On the chilly night of 13 January at around 10 PM, 17-year-old Aijaz* complained of chest pain. His family immediately took him to the Sheri-Kashmir Institute of Medical Sciences hospital but doctors pronounced the handsome teenager from Srinagar’s Lal Bazar pronounced dead on arrival.
Consequently, social media was flooded with his pictures and netizens’ wishing peace to his departed soul. He was presumed to be yet another victim of a heart attack — a phenomenon that has spiked among young Kashmiris in recent months.
Some, however, blamed his drug addiction and a possible overdose of heroin as a possible reason for the death. “He had lost his mother a couple of years ago and had taken drugs after that,” said Ali Zaffar, 19, his neighbor. Aijaz could have been saved, said Zaffar, had the family acted on time and supported him through his struggle with drug addiction. “As soon as his family got to know about the addiction they were not supportive, instead they treated him like a criminal.” According to doctors at the Institute of Mental Health and Neuro-Sciences, 15 percent of the total individuals who arrived at the hospital to address their addiction in 2016 were addicted to heroin but the proportion has increased exponentially in 2020 —90 percent reported addiction to heroin.
Simultaneously, the number of patients has also increased. According to a report by an international publication, 489 individuals with drug addiction had visited the out-patient department in 2016 while the number was 1,095 in just three months of 2019.
During the August clampdown in Jammu and Kashmir — as New Delhi abrogated the region’s limited-autonomy — there was no let-up in the number of patients arriving at the drug de-addiction centres in Srinagar. In a worrisome development, the abuse of heroin has seen a surge in Kashmir. According to Arif Maghribi Khan, a community psychiatrist who helps individuals cope with drug addiction, the opioid drug “slows your heart rate and breathing. If you overdose, anybody will stop breathing and die.”
Even if the individual with drug addiction survives, the drug leaves long-lasting effects on the body. “Infections of heart lining and valves, skin infections like abscesses and cellulitis. A higher chance of getting HIV/AIDS, hepatitis B, and hepatitis C Liver and kidney disease Mental disorders. If somebody takes it once he gets addicted for life, which is short-lived.”
Khan further said that families have a role to play along with Imams of the masjid. “The best option is Imams on Friday giving awareness on drug abuse, as heroin abuse is like slow suicide — and suicide is forbidden in Islam….School, college-level awareness is also a must.”
Individuals with drug addiction need to be treated well and their addiction must be seen as a disease, said Khan. “These drug abusers need unconditional love from their family,” he said. “If you don’t treat them well, they get agitated and which leads to further abuse.”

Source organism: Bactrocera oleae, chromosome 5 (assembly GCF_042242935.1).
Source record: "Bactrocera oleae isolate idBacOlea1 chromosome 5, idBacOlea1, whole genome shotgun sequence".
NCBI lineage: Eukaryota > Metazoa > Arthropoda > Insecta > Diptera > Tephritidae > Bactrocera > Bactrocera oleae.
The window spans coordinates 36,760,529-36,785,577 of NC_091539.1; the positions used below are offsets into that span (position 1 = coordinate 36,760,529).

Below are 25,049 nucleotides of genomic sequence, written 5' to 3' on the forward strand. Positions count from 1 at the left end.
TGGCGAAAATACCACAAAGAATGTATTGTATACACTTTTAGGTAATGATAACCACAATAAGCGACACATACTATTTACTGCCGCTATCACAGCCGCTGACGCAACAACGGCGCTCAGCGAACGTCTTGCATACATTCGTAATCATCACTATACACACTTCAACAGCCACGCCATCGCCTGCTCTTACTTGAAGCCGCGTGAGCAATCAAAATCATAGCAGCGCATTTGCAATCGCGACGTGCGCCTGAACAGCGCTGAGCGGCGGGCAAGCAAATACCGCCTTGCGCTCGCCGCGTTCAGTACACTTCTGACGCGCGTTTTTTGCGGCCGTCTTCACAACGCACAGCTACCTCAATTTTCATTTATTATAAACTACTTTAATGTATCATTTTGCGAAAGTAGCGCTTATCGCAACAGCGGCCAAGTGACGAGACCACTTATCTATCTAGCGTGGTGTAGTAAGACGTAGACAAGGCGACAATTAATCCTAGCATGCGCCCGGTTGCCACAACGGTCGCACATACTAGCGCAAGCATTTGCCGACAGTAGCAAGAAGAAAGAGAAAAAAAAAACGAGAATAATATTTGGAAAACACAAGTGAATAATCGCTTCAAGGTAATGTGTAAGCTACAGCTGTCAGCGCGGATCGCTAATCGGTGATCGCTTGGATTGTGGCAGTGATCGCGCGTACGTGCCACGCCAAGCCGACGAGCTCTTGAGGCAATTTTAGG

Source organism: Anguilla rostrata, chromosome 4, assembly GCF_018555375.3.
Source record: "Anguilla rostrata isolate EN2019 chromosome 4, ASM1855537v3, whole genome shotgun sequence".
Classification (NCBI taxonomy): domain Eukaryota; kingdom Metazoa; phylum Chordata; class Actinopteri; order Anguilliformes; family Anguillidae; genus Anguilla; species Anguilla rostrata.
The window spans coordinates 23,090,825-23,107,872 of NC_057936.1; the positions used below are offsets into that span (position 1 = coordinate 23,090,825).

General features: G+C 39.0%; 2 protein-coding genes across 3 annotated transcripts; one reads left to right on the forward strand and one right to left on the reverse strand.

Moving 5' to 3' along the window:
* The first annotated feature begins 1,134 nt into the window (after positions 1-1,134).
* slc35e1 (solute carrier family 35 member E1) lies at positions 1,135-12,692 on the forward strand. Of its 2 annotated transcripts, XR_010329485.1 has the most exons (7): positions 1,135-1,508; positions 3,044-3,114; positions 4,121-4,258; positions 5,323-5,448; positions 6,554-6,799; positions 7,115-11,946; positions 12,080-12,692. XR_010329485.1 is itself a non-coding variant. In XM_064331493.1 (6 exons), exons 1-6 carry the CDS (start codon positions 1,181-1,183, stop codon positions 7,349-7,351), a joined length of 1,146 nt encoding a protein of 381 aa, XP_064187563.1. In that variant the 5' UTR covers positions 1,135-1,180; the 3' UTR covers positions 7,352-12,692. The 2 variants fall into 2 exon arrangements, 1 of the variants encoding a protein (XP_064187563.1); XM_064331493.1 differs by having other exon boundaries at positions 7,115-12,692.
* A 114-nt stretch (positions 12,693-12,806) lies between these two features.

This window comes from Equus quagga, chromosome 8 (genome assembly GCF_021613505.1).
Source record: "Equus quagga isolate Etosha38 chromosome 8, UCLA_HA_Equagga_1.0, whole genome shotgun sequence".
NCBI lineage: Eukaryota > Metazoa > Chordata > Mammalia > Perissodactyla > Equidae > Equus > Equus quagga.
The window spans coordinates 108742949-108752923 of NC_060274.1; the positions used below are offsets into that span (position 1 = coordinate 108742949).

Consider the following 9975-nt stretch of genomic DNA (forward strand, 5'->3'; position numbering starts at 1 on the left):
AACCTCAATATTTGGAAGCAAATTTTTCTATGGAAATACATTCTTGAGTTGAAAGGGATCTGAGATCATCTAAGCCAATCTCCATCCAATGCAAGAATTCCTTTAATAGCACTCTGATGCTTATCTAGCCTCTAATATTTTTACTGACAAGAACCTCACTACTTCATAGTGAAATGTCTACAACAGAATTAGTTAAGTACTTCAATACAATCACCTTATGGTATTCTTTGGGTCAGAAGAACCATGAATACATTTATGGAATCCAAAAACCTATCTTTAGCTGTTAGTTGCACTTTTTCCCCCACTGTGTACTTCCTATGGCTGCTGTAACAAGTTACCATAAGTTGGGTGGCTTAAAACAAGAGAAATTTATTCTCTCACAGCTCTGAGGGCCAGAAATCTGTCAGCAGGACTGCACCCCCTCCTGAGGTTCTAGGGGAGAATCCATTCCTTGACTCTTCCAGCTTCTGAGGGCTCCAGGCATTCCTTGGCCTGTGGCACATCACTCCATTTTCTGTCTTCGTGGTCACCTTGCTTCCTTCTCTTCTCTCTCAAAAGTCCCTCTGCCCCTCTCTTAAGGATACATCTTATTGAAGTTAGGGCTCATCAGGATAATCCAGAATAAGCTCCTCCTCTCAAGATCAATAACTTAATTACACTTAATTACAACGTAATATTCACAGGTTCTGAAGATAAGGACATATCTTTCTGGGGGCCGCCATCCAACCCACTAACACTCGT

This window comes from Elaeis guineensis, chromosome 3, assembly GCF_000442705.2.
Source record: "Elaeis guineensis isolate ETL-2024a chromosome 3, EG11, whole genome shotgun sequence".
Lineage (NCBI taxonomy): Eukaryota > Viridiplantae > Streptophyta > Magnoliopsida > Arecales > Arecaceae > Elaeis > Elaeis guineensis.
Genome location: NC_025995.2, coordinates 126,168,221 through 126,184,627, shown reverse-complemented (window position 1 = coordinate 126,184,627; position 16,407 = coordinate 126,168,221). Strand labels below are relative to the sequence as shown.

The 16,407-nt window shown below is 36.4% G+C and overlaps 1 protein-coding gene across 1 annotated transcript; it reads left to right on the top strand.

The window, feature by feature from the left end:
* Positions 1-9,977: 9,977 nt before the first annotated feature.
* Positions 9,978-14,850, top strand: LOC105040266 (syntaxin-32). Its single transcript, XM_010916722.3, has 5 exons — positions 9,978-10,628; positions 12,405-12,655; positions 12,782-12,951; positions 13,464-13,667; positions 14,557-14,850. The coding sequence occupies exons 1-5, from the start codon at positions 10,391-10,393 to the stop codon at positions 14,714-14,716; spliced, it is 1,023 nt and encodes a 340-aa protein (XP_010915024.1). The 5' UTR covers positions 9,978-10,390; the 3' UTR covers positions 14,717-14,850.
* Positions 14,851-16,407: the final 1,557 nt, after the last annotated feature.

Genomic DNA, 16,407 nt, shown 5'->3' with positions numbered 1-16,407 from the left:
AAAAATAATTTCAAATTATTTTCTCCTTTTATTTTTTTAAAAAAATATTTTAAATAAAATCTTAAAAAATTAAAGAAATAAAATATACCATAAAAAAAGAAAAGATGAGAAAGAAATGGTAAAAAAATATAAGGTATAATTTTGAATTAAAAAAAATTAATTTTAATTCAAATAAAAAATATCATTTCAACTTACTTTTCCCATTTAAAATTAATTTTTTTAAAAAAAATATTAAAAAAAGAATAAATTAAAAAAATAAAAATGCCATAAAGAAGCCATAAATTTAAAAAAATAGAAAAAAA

Mohammad Imtiyaz is among the few who found support from their family as they deal with drug addiction. “I abused every drug that is there,” said the 26-year-old, who has stayed away from drugs for the past seven years and counting. “If for not my family and cousin, I would have died like so many here die.”
While it was not clear whether Aijaz had actually died of a heart attack unrelated to his heroin addiction, the fact that many individuals with drug addiction are extremely vulnerable to heart attacks should be a cause of concern — and something for families to be aware of.
Imtiyaz’s struggle was not easy either. He relapsed twice but his family did not give up on him. “I was put in two rehabilitation centres in Delhi, although it was hell, it is due to that hell that I am alive today,” he said. Apart from families, there needs to be an understanding of the society that the drug addicts are actually sick and need care not abuse.
According to the American Drug Addiction centre, “Addiction is not a choice that an individual can control; it is a compulsion, so they are unable to stop consuming drugs or alcohol without help. The risk/reward center of their brain has been rewired with repeated reinforcement of these cravings.
Blaming them or trying to protect them from consequences will not help a person struggling with addiction; this is because neither the person nor their loved ones, has control.” The support group further maintains that loved ones hold a great deal of influence on the lives of persons struggling with addiction. Gathering a group of loved ones together to stage an intervention – as long as it is thoroughly planned and focused on helping the addict – can be a way to show love and support while also setting boundaries around addictive behaviors.
The Doctors Association of Kashmir (DAK) recently expressed serious concern over the rising deaths due to sudden heart attacks in Kashmir. In a statement, Fayaz Bhat, a noted physician and a spokesperson of the association said: “Lately we are witnessing many such deaths especially since past few months in which more than 50 people have lost their lives. The majority of these types of deaths have occurred in the young and many have died on the way and could not even reach the hospital.”
The doctor’s body also blamed rising drug addiction behind sudden deaths due to cardiac arrests. “Rising drug addiction of substances like heroin, amphetamines, and marijuana among our youth is one the important contributing factor for young heart attacks and sudden deaths,” Bhat said.